Tag Archives: Robin McKinley

Deerskin

McKinley, Robin. Deerskin (1993). 309 Pages. Ace Fantasy. $7.99

Warning: This book deals with rape an other “adult” themes.

From the Cover:

As Princess Lissar reaches womanhood, it is clear to all the kingdom that in her breathtaking beauty she is the mirror image of her mother, the queen. But this seeming blessing forces her to flee for safety from her father’s wrath. With her loyal dog Ash at her side, Lissar unlocks a door to a world of magic, where she finds the key to her survival– and an adventure beyond her wildest dreams…

First Lines

Many years later she remembered how her parents had looked to her when she was a small child: her father as tall as a tree, and merry and bright and golden, with her beautiful black-haired mother at his side. She saw them, remembered them, as if she were looking at a painting; they were too splendid to be real, and always they seemed at some little distance from her, from all onlookers. They were always standing close together as she remembered them, often gazing into each other’s eyes, often handclasped, often smiling; and always there was a radiance like sunlight flung around them.

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Filed under Adult Fiction, Book Review, Fairy Tales Retold, Fantasy, High Fantasy

Rose Daughter

McKinley, Robin. Rose Daughter (1998). 287 Pages. Ace. $6.99

Robin McKinley is known for her fairytale retellings; Beauty and Rose Daughter both retell Beauty & the Beast, while Spindle’s End retells Sleeping Beauty, and Deerskin retells Donkey Skin, which is a lesser known tale, I believe. All of her books exist in worlds steeped in magic, full of amazing things, which is part of why they (and the characters who inhabit them) are so very interesting.

It’s always hard to know what to say about fairytale retellings; everyone knows the basic story, the beginning, and the end. Beauty is taken from her family, and eventually she falls in love with the Beast. It’s that middle part, the part that can vary, the way they get from A to B that really makes the story unique.

Rose Daughter is about Beauty, Jeweltongue, and Lionheart, three sisters who were not very close while they lived in the city– there were too many other things to do. Each girl comes into her own when they move out to Longchance– and Rose Cottage. Jeweltongue learns to sew, and make beautiful clothing, Lionheart disguises herself as a boy and tends to horses, and Beauty gardens. When their father gets a message saying that one of his long lost ships has arrived, he departs, and it is upon his return that he encounters the Beast.

Beauty’s time at the castle is special, and a bit unique. Every day when she wakes up, there are more animals, moving back in thanks to her. There is a mystery– revolving around cheese, though it is not a silly mystery as that statement makes it sound– and some danger. The Beast has hidden depths, and ultimately, Beauty must make a very important choice which changes the course of their life together.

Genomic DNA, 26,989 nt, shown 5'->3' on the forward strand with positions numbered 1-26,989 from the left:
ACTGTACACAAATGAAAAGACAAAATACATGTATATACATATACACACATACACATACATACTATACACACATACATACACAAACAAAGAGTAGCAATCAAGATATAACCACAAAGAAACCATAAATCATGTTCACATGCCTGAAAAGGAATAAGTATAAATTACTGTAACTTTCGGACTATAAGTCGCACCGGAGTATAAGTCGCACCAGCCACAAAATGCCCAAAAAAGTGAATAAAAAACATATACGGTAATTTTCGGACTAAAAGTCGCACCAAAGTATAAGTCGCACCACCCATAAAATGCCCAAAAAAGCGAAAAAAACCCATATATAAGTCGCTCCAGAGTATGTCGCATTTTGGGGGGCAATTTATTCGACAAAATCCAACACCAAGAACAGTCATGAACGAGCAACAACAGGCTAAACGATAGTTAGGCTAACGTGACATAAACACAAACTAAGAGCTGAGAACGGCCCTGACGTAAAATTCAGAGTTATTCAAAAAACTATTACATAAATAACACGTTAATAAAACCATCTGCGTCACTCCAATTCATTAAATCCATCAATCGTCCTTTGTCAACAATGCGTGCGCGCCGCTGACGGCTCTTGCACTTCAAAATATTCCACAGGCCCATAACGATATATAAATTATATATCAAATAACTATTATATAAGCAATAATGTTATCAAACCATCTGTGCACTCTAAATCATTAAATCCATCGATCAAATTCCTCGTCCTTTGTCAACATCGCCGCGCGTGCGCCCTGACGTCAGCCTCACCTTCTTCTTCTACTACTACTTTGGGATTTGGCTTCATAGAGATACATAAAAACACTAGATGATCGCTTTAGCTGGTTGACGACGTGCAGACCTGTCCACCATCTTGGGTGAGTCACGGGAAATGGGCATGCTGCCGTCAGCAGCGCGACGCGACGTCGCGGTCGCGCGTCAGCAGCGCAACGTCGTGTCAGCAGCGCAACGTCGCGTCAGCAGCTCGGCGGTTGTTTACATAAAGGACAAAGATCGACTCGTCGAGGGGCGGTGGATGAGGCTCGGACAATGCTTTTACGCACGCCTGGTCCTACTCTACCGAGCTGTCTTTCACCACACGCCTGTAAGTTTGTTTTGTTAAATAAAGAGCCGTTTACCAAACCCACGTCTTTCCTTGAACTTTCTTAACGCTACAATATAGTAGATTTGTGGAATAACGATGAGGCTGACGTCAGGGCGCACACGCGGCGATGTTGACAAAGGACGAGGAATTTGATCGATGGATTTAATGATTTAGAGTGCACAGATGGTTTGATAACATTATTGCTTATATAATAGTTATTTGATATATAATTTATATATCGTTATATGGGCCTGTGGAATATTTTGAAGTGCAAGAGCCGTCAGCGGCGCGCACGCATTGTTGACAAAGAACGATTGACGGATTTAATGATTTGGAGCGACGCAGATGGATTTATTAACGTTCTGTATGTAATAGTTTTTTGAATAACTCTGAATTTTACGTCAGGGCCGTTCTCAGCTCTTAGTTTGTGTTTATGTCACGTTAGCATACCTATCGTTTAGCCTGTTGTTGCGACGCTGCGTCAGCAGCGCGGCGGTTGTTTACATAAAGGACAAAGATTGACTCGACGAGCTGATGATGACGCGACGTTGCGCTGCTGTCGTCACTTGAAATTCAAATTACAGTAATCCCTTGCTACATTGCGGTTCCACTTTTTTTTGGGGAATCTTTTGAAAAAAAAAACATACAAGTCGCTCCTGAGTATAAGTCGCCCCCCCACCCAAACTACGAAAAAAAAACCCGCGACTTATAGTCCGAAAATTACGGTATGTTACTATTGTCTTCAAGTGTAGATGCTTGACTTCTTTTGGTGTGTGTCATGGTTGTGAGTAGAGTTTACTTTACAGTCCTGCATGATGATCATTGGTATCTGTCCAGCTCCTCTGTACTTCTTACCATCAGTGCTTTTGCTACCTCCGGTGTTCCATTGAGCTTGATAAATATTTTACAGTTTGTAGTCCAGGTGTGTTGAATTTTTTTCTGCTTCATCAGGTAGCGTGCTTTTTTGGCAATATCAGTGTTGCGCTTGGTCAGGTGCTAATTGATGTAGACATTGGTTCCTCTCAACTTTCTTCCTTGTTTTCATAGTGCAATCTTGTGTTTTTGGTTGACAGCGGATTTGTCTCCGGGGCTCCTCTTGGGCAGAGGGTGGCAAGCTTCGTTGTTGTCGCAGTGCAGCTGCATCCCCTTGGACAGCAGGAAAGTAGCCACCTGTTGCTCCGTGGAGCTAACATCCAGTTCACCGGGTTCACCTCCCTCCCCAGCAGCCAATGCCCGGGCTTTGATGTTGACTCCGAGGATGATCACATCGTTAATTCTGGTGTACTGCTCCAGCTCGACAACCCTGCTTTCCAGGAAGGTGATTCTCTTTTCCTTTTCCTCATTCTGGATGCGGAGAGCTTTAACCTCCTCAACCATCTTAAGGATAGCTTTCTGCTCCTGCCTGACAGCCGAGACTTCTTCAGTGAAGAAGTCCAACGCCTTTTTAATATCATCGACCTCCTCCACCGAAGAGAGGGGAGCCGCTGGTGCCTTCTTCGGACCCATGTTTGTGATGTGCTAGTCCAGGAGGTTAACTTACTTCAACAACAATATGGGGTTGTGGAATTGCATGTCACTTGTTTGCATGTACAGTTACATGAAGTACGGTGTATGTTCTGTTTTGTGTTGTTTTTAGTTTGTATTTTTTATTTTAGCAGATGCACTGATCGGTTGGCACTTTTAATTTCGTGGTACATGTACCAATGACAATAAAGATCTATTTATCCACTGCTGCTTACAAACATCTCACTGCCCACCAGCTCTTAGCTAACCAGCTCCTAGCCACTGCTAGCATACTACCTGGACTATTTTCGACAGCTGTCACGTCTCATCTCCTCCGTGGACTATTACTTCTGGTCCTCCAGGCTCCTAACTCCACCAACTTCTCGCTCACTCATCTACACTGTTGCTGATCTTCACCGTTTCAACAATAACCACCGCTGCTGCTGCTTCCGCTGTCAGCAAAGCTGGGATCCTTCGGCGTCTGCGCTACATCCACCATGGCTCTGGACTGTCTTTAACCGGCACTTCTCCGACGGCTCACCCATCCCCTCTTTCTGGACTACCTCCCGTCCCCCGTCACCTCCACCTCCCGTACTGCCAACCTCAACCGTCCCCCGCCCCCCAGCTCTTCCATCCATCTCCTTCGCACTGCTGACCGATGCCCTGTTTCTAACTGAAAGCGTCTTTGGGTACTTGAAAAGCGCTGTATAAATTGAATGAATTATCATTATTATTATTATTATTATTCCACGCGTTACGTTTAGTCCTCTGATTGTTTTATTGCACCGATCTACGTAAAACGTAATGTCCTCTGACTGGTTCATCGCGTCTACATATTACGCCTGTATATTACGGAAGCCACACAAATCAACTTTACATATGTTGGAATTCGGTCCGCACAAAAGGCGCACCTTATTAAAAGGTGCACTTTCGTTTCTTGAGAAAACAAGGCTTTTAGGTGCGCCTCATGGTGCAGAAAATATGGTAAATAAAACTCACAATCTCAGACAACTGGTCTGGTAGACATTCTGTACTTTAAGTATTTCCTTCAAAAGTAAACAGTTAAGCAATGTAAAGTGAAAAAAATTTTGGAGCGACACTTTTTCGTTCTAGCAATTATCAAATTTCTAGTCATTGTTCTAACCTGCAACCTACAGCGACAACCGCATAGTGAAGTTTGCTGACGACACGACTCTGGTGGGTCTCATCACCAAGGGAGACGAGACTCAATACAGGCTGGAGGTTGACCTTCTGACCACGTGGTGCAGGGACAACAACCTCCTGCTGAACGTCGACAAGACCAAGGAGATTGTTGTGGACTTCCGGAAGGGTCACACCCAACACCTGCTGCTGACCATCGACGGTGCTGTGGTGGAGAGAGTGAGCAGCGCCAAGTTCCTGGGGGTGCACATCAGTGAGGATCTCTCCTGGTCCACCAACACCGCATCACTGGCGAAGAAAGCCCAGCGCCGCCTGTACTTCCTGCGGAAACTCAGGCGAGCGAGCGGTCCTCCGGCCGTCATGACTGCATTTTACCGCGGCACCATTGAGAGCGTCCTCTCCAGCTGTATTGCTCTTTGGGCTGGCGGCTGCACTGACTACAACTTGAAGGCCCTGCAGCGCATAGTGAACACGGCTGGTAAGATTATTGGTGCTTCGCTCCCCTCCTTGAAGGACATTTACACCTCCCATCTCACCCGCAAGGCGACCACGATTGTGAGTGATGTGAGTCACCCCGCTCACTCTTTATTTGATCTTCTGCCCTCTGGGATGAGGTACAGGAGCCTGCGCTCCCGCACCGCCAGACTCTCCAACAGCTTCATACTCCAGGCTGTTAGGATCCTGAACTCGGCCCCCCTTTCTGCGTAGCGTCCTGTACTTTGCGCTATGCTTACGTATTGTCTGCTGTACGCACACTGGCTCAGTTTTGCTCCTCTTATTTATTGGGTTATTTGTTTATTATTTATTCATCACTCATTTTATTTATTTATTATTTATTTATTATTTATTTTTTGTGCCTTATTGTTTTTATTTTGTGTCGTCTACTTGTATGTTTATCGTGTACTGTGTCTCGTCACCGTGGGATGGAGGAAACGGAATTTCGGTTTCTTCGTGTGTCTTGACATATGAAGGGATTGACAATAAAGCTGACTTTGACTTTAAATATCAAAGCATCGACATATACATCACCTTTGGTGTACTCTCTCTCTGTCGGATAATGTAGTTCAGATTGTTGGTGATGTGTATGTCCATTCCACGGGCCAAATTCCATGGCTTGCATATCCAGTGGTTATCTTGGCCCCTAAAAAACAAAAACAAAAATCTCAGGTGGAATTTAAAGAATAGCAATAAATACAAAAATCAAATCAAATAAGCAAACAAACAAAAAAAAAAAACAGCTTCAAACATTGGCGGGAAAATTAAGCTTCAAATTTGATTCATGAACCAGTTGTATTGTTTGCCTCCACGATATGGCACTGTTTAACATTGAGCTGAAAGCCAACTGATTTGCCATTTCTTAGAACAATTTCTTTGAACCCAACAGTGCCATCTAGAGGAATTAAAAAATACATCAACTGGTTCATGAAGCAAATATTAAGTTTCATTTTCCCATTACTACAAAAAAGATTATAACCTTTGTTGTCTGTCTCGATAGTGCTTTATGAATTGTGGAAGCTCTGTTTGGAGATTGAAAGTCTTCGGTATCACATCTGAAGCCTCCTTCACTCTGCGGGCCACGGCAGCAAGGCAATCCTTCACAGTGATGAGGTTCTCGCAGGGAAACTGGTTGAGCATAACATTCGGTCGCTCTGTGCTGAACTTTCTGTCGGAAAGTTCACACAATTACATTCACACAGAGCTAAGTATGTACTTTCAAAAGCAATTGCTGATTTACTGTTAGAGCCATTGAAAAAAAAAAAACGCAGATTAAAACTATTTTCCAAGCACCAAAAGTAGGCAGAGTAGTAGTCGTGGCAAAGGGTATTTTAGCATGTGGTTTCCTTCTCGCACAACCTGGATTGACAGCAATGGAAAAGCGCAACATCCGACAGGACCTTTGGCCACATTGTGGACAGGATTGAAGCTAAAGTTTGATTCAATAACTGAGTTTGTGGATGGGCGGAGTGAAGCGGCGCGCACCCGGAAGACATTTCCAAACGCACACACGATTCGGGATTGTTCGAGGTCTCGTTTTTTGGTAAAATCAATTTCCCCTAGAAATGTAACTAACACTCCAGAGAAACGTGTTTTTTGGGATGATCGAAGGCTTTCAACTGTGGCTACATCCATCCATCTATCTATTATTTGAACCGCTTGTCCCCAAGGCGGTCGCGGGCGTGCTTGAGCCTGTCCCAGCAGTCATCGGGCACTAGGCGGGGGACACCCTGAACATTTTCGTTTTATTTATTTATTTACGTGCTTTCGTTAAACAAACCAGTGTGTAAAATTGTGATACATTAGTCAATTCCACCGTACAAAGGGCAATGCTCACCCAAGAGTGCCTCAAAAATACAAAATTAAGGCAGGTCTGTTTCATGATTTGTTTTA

First Lines:

Her earliest memory was of waking up from the dram. It was also her only clear memory of her mother. Her mother was beautiful, dashing, the toast of the town. Her youngest daughter remembered the blur of activity, friends and hangers-on, soothsayers, and staff, the bad-tempered pet dragon on a leash– bad tempered on account of the ocarunda leaves in his food … — the constant glamour and motion which was her mother and her mother’s world.

Thoughts

Rose Daughter may be another Beauty & the Beast retelling, but it is very different from Beauty, this story’s predecessor.

Beauty is, in fact, a beautiful girl, whose talents are mostly of the quiet variety; she is good with plants, roses will grow for her, and she seems to radiate calm and peace, helping her entire family stay together through the worst of it all. Her sisters are flashier, and more vibrant; Jeweltongue is known for her wit and cleverness, Lionheart for her temper and bravery (though each discover more traits which lead to greater happiness), but without Beauty, they would have been lost. Even Beauty’s father discovers a quieter sort of happiness, and his own talent.

The time Beauty spends at the castle is interesting; she is overwhelmed by the silence of the place, and tries to understand (at least a little) the magic which keeps the place running. Her relationship with the Beast is complicated from the start, which somehow makes it easier to accept her feelings for him; she sees early on that there is some humanity in him. Even more interesting is the idea that the Beast is not a Beast because of an enchantress’s curse, but rather because of something else.

Most of the book is very good; we get a lot about Beauty and her family, which makes them feel real. We get less about the Beast, but we still get a fair amount of his story. We lack a lot about the residents of Longchance, which is mostly ok, because the story isn’t about them, but they do play a major role in plot development. There is a difference in chronology between the Beast’s castle and the mundane world, and it is never questioned or explained, just allowed to be. There are a few more things which could have strengthened the story, but it is not bad because they are lacking.

Despite its flaws, it is a good book with a solid story, and is well worth reading. (It also stands up to multiple reads, which is important, as I am known to re-read favorites.) It gets a 4/5.